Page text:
LONG before the announcement, we knew. HBO officially declared its departure from boxing on September 27, and completed its protracted and underwhelming goodbye on December 8, but the writing had been on the wall – in giant, luminescent letters – for months before. If 2017 had given cause for concern, with a slate of steadily declining quality, 2018 dawned with the warning signs flashing red and the claxons sounding until, suddenly, the end was no longer near but here.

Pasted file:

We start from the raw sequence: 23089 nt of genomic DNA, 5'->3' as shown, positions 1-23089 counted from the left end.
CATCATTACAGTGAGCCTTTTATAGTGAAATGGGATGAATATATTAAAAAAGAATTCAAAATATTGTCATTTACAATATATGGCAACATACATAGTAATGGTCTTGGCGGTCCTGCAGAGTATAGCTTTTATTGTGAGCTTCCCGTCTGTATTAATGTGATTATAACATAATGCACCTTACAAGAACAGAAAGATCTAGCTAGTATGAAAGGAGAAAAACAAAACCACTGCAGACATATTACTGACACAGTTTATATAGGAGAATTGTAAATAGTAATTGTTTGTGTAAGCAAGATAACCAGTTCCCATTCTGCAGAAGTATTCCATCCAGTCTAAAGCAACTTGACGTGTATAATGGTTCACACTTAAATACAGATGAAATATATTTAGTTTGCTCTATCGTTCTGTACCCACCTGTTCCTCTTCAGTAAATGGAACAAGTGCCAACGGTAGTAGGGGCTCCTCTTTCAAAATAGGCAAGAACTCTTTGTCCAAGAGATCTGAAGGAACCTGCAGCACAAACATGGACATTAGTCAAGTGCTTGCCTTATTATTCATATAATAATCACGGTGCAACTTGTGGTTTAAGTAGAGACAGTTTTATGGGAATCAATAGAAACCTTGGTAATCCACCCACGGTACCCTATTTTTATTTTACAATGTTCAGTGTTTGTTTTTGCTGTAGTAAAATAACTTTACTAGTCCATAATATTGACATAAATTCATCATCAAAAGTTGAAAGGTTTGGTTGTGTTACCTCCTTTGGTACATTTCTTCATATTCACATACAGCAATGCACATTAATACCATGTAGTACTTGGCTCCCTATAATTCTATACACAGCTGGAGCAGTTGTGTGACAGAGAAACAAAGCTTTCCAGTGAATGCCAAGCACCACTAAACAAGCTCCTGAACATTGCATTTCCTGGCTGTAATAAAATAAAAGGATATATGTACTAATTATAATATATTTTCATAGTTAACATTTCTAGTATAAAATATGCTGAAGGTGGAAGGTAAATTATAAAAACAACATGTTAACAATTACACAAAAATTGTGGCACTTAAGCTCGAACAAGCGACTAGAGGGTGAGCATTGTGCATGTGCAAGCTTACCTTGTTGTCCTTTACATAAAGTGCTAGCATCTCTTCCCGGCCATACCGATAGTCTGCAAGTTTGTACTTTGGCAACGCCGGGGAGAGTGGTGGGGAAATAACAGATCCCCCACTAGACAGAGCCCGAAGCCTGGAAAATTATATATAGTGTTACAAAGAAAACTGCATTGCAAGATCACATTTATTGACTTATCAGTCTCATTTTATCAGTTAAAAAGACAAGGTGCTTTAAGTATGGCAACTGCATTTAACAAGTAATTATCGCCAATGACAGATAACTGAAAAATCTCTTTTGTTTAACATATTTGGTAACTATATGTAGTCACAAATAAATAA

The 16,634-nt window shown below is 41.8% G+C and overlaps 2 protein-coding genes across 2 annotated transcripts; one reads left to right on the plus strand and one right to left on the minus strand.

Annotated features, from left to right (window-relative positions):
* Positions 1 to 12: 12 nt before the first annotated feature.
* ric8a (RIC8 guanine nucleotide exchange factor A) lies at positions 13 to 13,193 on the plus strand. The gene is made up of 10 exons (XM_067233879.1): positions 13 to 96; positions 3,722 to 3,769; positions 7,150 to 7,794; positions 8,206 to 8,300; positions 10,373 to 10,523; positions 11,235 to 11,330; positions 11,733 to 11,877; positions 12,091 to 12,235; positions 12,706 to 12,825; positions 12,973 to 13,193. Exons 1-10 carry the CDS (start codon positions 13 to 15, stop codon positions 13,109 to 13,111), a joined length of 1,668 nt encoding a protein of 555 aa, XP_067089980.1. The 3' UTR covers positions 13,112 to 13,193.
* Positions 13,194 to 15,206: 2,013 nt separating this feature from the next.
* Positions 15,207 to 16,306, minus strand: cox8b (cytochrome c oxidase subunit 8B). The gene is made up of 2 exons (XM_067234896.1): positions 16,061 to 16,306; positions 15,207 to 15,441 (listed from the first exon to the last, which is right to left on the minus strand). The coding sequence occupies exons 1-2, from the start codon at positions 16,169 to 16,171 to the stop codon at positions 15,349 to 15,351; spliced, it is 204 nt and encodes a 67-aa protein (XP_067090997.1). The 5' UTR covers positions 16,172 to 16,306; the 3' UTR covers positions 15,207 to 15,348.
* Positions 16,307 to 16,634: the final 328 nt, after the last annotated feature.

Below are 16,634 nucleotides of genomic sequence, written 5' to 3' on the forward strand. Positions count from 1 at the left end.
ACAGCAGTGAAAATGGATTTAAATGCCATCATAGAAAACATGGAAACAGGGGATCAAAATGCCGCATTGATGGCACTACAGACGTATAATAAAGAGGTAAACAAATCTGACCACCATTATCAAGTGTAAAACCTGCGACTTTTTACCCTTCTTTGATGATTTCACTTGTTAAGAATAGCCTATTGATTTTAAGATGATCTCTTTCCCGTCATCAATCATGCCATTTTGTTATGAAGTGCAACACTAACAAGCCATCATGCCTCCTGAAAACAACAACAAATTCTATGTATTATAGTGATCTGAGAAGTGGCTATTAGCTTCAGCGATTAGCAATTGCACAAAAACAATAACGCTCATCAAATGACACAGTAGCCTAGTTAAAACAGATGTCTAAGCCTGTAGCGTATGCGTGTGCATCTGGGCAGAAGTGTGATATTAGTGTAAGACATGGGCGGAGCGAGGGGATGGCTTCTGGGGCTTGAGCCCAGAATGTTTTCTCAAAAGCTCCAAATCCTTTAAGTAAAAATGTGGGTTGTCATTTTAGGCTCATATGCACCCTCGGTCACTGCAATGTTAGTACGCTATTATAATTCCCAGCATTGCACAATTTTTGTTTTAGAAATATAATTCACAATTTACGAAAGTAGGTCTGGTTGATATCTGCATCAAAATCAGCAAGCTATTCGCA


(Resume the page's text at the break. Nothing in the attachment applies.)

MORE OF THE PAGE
Whether ultimately brought about by mistakes, internal sabotage or neglect (or some combination thereof), the demise of HBO Boxing after 45 years and 1,119 televised fights was catalysed by a perfect storm of events. Uncertainty about the merger of parent company Time Warner with AT&T was at least a factor in the tightening of purse strings at just the time when, after a couple decades of effective duopoly at the prestige end of boxing broadcasting in the U.S., the media landscape underwent a giant convulsion. Bob Arum, never slow to sense an opportunity or express dissatisfaction with HBO, saw an opening and took his Top Rank stable to ESPN, leaving a gaping hole in the network’s lineup; the departures of Terence Crawford and Vasyl Lomachenko, who had risen to stardom on HBO to become arguably the two best boxers in the world, hurt especially acutely. Then, in rapid succession, some of the biggest names of HBO Boxing over the last several years announced their retirement and exited the stage: Tim Bradley, Juan Manuel Marquez, Wladimir Klitschko, Andre Ward, Miguel Cotto.
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